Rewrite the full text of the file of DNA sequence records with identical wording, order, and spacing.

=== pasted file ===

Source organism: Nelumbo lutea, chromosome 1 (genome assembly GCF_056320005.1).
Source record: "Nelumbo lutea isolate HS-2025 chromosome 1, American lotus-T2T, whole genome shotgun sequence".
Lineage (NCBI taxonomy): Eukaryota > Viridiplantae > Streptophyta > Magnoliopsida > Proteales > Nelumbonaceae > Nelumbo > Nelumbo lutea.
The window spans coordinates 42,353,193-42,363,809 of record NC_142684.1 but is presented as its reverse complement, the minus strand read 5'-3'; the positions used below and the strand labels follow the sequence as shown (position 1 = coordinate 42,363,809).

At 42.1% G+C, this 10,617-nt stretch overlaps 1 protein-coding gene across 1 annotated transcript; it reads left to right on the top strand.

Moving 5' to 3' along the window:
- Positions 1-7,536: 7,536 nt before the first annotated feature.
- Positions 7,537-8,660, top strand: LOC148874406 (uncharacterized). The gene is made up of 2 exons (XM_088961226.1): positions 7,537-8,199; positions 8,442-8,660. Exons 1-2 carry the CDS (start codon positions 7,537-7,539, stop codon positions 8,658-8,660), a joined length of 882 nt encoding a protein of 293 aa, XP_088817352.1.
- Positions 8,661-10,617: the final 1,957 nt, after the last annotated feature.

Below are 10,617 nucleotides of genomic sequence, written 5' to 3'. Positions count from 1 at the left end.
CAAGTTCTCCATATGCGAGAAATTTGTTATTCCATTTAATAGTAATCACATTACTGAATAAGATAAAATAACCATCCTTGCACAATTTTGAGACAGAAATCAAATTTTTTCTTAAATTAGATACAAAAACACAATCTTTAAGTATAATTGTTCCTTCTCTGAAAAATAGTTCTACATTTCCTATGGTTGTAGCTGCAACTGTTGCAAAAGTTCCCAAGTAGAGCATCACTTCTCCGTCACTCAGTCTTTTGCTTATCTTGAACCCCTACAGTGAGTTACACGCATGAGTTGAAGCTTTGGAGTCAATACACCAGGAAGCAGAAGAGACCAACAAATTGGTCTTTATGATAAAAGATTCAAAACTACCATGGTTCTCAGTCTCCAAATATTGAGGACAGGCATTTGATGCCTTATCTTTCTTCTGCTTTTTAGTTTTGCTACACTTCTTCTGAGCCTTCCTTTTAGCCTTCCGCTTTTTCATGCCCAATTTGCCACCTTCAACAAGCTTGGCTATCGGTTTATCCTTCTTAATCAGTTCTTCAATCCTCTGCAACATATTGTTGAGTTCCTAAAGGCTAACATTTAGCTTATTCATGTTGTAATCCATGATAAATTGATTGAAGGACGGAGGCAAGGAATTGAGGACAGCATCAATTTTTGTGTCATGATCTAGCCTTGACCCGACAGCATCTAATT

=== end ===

Source organism: Nelumbo lutea, chromosome 1 (genome assembly GCF_056320005.1).
Source record: "Nelumbo lutea isolate HS-2025 chromosome 1, American lotus-T2T, whole genome shotgun sequence".
Lineage (NCBI taxonomy): Eukaryota > Viridiplantae > Streptophyta > Magnoliopsida > Proteales > Nelumbonaceae > Nelumbo > Nelumbo lutea.
The window spans coordinates 42,353,193-42,363,809 of record NC_142684.1 but is presented as its reverse complement, the minus strand read 5'-3'; the positions used below and the strand labels follow the sequence as shown (position 1 = coordinate 42,363,809).

At 42.1% G+C, this 10,617-nt stretch overlaps 1 protein-coding gene across 1 annotated transcript; it reads left to right on the top strand.

Moving 5' to 3' along the window:
- Positions 1-7,536: 7,536 nt before the first annotated feature.
- Positions 7,537-8,660, top strand: LOC148874406 (uncharacterized). The gene is made up of 2 exons (XM_088961226.1): positions 7,537-8,199; positions 8,442-8,660. Exons 1-2 carry the CDS (start codon positions 7,537-7,539, stop codon positions 8,658-8,660), a joined length of 882 nt encoding a protein of 293 aa, XP_088817352.1.
- Positions 8,661-10,617: the final 1,957 nt, after the last annotated feature.

Below are 10,617 nucleotides of genomic sequence, written 5' to 3'. Positions count from 1 at the left end.
CAAGTTCTCCATATGCGAGAAATTTGTTATTCCATTTAATAGTAATCACATTACTGAATAAGATAAAATAACCATCCTTGCACAATTTTGAGACAGAAATCAAATTTTTTCTTAAATTAGATACAAAAACACAATCTTTAAGTATAATTGTTCCTTCTCTGAAAAATAGTTCTACATTTCCTATGGTTGTAGCTGCAACTGTTGCAAAAGTTCCCAAGTAGAGCATCACTTCTCCGTCACTCAGTCTTTTGCTTATCTTGAACCCCTACAGTGAGTTACACGCATGAGTTGAAGCTTTGGAGTCAATACACCAGGAAGCAGAAGAGACCAACAAATTGGTCTTTATGATAAAAGATTCAAAACTACCATGGTTCTCAGTCTCCAAATATTGAGGACAGGCATTTGATGCCTTATCTTTCTTCTGCTTTTTAGTTTTGCTACACTTCTTCTGAGCCTTCCTTTTAGCCTTCCGCTTTTTCATGCCCAATTTGCCACCTTCAACAAGCTTGGCTATCGGTTTATCCTTCTTAATCAGTTCTTCAATCCTCTGCAACATATTGTTGAGTTCCTAAAGGCTAACATTTAGCTTATTCATGTTGTAATCCATGATAAATTGATTGAAGGACGGAGGCAAGGAATTGAGGACAGCATCAATTTTTGTGTCATGATCTAGCCTTGACCCGACAGCATCTAATT